Paradise Lost are still finding ways to expand and embellish their musical map.

It’s amazing how after more than three decades a band manages to remain this relevant and ensure that every record is an entirely new experience. Sixteen albums later, Paradise Lost are still finding ways to expand and embellish their musical map of death, doom, gothic and dark metal in such a remarkable way that we continue to be surprised.

From the death/doom metal of “Gothic” to the dark/alt-metal of “Draconian Times” and “One Second”, the 2010 incarnation made a marked lean further toward the recovery of the roots that magnificently arose from offerings such as “Tragic Idol”, “The Plague Within” and “Medusa”, the latter released in 2017 and globally applauded for having the ability to blend the distinctive death metal and alt-metal sounds from Paradise Lost.

While the opening track “Darker Thoughts” is able to surprise with an orchestration supporting Nick Holmes’ mournful screams, “Fall From Grace” is the album’s doom metal standout, showcasing reminiscences from “Medusa” (2017) as if it has been left out and recovered three years later. With the following tracks, Paradise Lost burst into their trademark gothic rock sound without ever losing reference to the path they have chosen for “Obsidian”, and because nostalgia doesn’t stand still, “Forsaken” and “Hope Dies Young” grant us a return to the dark metal of the 1990s.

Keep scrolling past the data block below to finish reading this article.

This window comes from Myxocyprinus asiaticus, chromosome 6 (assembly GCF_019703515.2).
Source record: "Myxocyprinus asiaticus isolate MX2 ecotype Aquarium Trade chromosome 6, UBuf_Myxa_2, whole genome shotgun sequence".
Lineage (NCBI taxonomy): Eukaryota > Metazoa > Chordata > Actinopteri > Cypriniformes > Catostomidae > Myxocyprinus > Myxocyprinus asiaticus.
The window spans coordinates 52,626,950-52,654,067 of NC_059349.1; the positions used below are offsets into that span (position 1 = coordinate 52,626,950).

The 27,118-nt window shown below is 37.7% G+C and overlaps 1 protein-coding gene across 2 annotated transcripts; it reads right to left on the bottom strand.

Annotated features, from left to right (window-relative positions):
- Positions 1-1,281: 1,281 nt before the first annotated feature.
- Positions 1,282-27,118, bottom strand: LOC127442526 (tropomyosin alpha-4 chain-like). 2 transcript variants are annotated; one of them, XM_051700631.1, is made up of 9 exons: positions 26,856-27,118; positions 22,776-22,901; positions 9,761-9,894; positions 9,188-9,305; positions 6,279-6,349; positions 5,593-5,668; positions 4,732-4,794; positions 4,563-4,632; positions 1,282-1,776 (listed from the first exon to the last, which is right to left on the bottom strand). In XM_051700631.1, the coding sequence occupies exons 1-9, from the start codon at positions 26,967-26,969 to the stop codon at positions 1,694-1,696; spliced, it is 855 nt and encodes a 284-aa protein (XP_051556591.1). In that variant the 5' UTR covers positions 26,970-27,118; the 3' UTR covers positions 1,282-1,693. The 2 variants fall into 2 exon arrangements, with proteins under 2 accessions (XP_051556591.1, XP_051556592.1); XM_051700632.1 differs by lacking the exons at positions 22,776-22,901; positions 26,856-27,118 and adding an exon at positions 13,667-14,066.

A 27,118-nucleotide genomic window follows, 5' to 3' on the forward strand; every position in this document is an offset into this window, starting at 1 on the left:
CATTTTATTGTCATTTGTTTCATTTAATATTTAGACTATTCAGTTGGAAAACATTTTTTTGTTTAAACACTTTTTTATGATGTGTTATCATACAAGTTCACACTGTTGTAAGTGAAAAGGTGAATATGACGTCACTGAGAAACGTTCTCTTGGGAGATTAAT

As the second half approaches, the Halifax crew stake their bets into one more mix of influences with “Obsidian”, a Paradise Lost-like record which reinstates the things they have done so well within their discography. And no, this is not a “Draconian Times” 2.0, much less a rejuvenated thought of what they have accomplished with “One Second”, especially because “Faith Divides Us – Death Unites Us” more than any other illustrates the influences linked to the band’s new album.

“Obsidian” is a great and fluent album that will make you feel as if its 55 minutes of running time has just flown by. But here’s the cool thing about that: it just means that you can listen to it over and over again.

4.0 rating
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